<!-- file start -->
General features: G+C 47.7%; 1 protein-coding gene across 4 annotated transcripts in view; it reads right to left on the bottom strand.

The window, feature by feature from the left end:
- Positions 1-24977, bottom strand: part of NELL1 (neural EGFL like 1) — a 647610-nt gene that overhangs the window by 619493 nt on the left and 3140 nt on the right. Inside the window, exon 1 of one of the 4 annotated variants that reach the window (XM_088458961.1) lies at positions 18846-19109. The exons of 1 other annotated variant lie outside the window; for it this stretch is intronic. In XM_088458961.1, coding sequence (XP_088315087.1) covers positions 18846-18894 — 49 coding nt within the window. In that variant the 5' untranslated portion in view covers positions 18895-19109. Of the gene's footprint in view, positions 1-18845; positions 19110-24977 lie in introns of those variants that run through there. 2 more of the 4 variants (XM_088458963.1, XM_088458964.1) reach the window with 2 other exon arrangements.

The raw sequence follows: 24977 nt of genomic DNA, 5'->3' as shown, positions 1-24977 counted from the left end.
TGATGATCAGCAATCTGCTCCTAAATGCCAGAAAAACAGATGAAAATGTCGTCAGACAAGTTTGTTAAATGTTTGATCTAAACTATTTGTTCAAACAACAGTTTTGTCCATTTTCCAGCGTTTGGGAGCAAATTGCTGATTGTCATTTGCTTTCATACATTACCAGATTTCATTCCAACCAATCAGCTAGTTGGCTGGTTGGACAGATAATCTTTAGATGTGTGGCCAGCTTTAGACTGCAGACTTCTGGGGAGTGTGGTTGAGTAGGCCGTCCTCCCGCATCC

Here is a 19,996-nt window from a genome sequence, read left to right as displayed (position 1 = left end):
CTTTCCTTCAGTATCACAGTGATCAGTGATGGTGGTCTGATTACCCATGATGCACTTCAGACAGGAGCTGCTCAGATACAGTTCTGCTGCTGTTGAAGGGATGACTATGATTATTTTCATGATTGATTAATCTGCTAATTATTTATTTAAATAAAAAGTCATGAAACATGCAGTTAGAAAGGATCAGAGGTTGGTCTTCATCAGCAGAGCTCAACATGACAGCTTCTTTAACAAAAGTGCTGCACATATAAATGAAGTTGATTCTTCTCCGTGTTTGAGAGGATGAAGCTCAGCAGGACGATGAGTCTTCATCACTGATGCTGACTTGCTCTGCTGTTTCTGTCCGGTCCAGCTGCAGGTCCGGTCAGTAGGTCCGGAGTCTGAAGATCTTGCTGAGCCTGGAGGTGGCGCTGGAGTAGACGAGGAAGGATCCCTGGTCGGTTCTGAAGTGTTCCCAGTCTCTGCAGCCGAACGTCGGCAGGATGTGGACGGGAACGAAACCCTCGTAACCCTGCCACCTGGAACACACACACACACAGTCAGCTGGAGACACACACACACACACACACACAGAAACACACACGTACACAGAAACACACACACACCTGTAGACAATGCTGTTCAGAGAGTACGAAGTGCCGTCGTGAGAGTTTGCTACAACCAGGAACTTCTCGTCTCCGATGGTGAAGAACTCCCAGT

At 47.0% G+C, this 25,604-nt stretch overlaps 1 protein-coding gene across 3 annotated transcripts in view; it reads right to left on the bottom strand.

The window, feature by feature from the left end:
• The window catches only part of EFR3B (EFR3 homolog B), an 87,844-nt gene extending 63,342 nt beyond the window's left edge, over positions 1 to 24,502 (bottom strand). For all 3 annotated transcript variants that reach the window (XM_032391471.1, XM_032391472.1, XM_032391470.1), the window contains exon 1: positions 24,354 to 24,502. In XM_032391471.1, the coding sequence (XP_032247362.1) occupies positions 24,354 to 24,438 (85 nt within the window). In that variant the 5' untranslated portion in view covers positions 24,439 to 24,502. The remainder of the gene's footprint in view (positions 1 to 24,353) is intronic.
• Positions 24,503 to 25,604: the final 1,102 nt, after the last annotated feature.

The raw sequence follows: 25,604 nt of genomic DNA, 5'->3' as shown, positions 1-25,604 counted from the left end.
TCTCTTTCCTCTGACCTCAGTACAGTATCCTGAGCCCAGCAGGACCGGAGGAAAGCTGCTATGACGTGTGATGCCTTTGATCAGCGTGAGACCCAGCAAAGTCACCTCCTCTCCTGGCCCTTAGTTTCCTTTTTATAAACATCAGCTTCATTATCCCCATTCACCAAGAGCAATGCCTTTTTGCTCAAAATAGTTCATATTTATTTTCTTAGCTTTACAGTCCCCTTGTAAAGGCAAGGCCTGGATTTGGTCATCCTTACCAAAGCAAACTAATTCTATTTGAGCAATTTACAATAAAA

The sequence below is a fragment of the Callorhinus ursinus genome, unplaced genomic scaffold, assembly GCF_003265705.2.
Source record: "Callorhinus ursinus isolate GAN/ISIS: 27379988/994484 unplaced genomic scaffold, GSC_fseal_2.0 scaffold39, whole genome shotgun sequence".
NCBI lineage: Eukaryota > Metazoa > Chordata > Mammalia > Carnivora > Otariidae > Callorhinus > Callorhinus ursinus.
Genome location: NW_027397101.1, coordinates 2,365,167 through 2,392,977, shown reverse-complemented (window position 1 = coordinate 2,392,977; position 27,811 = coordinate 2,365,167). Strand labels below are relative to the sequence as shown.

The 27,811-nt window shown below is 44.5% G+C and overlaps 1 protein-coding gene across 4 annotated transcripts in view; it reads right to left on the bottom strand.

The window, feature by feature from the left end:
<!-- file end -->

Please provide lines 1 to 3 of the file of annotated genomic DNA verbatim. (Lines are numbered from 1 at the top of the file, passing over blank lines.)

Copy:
General features: G+C 47.7%; 1 protein-coding gene across 4 annotated transcripts in view; it reads right to left on the bottom strand.

The window, feature by feature from the left end:
- Positions 1-24977, bottom strand: part of NELL1 (neural EGFL like 1) — a 647610-nt gene that overhangs the window by 619493 nt on the left and 3140 nt on the right. Inside the window, exon 1 of one of the 4 annotated variants that reach the window (XM_088458961.1) lies at positions 18846-19109. The exons of 1 other annotated variant lie outside the window; for it this stretch is intronic. In XM_088458961.1, coding sequence (XP_088315087.1) covers positions 18846-18894 — 49 coding nt within the window. In that variant the 5' untranslated portion in view covers positions 18895-19109. Of the gene's footprint in view, positions 1-18845; positions 19110-24977 lie in introns of those variants that run through there. 2 more of the 4 variants (XM_088458963.1, XM_088458964.1) reach the window with 2 other exon arrangements.